A newly emerging network called the Central Appalachian Sustainable Economies (CASE network) has launched an interesting social media campaign focused on New Year’s Resolutions for 2014. Yet, what these resolutions won’t tell you are what stereotypes and renewable energy development have in common.
A region that has failed almost every experiment in economic development may just succeed in the modern age of sustainability. If successful, it will largely be due to a profoundly simple equation:
Yes, it’s really this simple…or is it?
What can be considered the first occurrence of the hillbilly stereotype, the now infamous Hatfield-McCoy Feud has come to define the manner in which most American’s think about central Appalachia today. For example, according to Appalachian scholar Susan Sarnoff, “It was not until the end of the 19th century, when lumber and coal companies sought to exploit Appalachia’s natural resources… that the ‘ignorant hillbilly’ took shape.”
Today this rigid icon is alive and well if one simply accounts for the popularity of the History Channel’s “Hatfields & McCoys” series as well as its more disconnected manifestations with the “Hatfields & McCoys: White Lightning.” The problem is that with most if not all of these portrayals, they never seem to get it right… They never seem to paint a complete picture of a region that has suffered the brunt of these stereotypes that, according to Appalachian historian Henry Shapiro, formed “the background of our public values” as Americans. Can the same thing be said about modern conceptions of coal communities? And if so, this brings us to the first part of our development equation:
Less Stereotypes and More Reality
Appalachian historian Anthony Harkins found that by the turn of the twentieth century, the idea of mountaineers as being a race of violent savages who threatened the nation’s progress had become “firmly entrenched in the American psyche.” Perhaps a similar trend is true today with modern environmentalism’s helpless or “endangered” hillbilly fighting the good fight at what some aptly refer to as "ground zero" of the climate change movement. Moreover, similar trends are emerging where America’s ideal of “sustainability” takes the form of renewable energy development and what is believed to be “threatening” its progress are evil coal companies and the communities who rely on this industry for their livelihood.
Fueled by images of barefoot and toothless, slothful hillbillies these myths reinforce American ideals of progress that historically sought to promote Lyndon Johnson’s War on Poverty and continue forward into our modern era with contrived reality shows and movies, like the “Wild and Wonderful Whites of West Virginia.” These disconnected realities and many more like them carry on the mythical stereotype of the American other. Given this situation, maybe traditional approaches to social change will not suffice given that you can’t protest a stereotype that is enfused within the very fibers of America's identity. Thus we have the second factor in our equation:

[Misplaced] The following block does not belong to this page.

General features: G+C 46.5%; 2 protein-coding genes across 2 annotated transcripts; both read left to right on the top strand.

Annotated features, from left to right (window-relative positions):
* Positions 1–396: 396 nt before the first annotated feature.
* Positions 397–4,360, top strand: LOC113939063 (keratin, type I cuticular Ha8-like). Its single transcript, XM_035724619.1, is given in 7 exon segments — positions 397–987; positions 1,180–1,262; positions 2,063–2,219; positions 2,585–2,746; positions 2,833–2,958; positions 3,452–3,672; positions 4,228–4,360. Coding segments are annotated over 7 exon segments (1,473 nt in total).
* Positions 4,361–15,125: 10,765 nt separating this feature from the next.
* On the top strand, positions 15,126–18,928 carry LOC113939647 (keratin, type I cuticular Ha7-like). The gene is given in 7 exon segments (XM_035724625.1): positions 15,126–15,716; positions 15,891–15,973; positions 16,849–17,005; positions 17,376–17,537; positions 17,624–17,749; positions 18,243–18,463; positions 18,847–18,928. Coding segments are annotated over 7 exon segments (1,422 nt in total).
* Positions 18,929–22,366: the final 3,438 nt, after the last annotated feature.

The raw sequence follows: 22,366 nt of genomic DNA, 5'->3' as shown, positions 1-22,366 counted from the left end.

More Pro-Action, Less Reaction
From this long legacy of stereotypes has emerged a sort of “Innovation Feud”, spreading throughout the coalfields of central Appalachia – one signified by what some are calling Applied Sustainability. Beginning with Sustainable Williamson and Sustainable Pike County’s 2013 “Healthy Feud” that had well over one thousand participants, a new kind of feud is emerging. This pro-active approach is simple:
Support Local Entrepreneurs
Flying under the banner of integrated energy, several central Appalachian counties are developing Integrated Energy Parks that will host an assortment of both renewable and non-renewable energy resources. One of the most exciting is the potential role hemp will play during this region’s transition. In a whitepaper entitled “Hemp: An Energy Crop to Transform Kentucky and West Virginia,” the local innovators clearly define the validity of their pursuits. The white paper states:
“Biomass crops have been prioritized by the United States Departments of Energy (DOE) and Agriculture (USDA) for development across the nation due to their great potential for increasing the share of domestic renewable energy… A multitude of recent publications in science and engineering journals have reported the successful conversion of hemp to transportation fuels, chemicals, biodegradable polymers, and a broad range of advanced materials. Exciting new developments include the use of exfoliated hemp to produce high capacitance graphene nanosheets for use in large-scale production of energy storage devices.”